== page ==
Wednesday, August 10, 2016

Employee alleges termination for planning to testify against the employer in an age discrimination case constituted a violation of the First Amendment


Employee alleges termination for planning to testify against the employer in an age discrimination case constituted a violation of the First Amendment
Stilwell v City of Williams, USCA, 9th Circuit, Case #14-15540
Source: FindLaw, part of Thomson Reuters

FindLaw reports that “In a suit brought by a City employee who alleged that he was fired for planning to testify against the City in a lawsuit relating to age discrimination, the District Court's grant of summary judgment to defendant is vacated and remanded where: 1) plaintiff was engaged in speech as a citizen for First Amendment purposes because his sworn statements and imminent testimony about the City's retaliatory conduct were outside the scope of his ordinary job duties and were on a matter of public concern; and 2) he retaliation provision of the Age Discrimination in Employment Act (ADEA), did not preclude plaintiff’s 42 U.S.C. section 1983 First Amendment retaliation claim.”

In Connick v Myers, 461 US 138, the U.S. Supreme Court said that federal courts will consider retaliation allegations based on an employee's claim of free speech where the speech concerns matters of public concern in contrast to speech involving “only matters of a personal interest” to the employee.*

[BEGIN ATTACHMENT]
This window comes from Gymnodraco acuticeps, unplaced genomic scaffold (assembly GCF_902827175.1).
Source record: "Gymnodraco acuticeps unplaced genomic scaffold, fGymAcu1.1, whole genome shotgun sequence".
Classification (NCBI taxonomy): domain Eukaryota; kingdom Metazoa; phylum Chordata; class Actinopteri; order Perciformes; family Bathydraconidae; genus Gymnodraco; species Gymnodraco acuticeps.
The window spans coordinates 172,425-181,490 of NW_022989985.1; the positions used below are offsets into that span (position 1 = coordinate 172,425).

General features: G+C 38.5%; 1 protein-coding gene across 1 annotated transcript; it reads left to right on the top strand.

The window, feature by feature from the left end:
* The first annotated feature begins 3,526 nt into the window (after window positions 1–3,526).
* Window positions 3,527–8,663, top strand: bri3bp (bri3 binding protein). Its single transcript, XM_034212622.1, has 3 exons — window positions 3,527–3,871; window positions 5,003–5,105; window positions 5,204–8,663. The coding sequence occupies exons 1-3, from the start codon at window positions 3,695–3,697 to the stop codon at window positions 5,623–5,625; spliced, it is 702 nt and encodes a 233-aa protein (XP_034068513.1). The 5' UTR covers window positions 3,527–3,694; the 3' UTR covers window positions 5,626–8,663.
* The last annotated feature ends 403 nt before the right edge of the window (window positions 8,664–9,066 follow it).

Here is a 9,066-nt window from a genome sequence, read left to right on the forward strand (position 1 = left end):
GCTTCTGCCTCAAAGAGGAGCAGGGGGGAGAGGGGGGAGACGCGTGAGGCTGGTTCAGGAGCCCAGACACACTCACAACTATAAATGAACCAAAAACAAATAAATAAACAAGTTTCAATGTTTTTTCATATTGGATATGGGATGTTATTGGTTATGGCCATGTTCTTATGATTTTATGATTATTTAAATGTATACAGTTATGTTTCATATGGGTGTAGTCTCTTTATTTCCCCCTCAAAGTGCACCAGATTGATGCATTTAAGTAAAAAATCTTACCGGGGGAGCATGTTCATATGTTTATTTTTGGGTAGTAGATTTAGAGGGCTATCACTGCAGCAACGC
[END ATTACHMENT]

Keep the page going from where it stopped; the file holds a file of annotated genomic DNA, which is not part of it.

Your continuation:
A second test that must be met by a public employee claiming that his or her employer's action violates his or her right to free speech: Did the employee's statement outweigh the employer's interest in terminating or otherwise disciplining an employee whose conduct “hinder effective and efficient fulfillment of its responsibilities to the public?”

In Santer v Board of Educ. of E. Meadow Union Free Sch. Dist., 23 NY3d 251, the Court of Appeals held that  public employer may impose restraints on First Amendment activities of its employees that are job-related that would be unconstitutional if applied to the public at large, explaining “that viewing the record evidence in light of established federal precedent … the teachers' interests in engaging in constitutionally protected speech in the particular manner that was employed on the day in question were outweighed by the District's interests in safeguarding students and maintaining effective operations,” at a school.**

Other decisions in which a public employee's right to free speech was considered include Tytor v Laramie County School District, CA10 [unpublished]; Jeffries v Harleston, CA2, 52 F3d 9; and Barnard v Jackson County, CA8, 43 F3d 1218. 

* In evaluating the validity of a restraint on government employee speech, courts must “arrive at a balance between the interests of the [employee], as a citizen, in commenting upon matters of public concern and the interest of the State, as an employer, in promoting the efficiency of the public services it performs through its employees” [see Matter of Pickering, 391 US at 568]. However, the Pickering’s balancing test applies only when the employee speaks “as a citizen upon matters of public concern” rather than “as an employee upon matters only of personal interest.


The text of the Stilwell decision is posted on the Internet at:

Handbooks focusing on State and Municipal Public Personnel Law continue to be available for purchase via the links provided below:

The Discipline Book at http://thedisciplinebook.blogspot.com/

A Reasonable Penalty Under The Circumstances at http://nypplarchives.blogspot.com

The Disability Benefits E-book: at http://section207.blogspot.com/

Layoff, Preferred Lists at http://nylayoff.blogspot.com/

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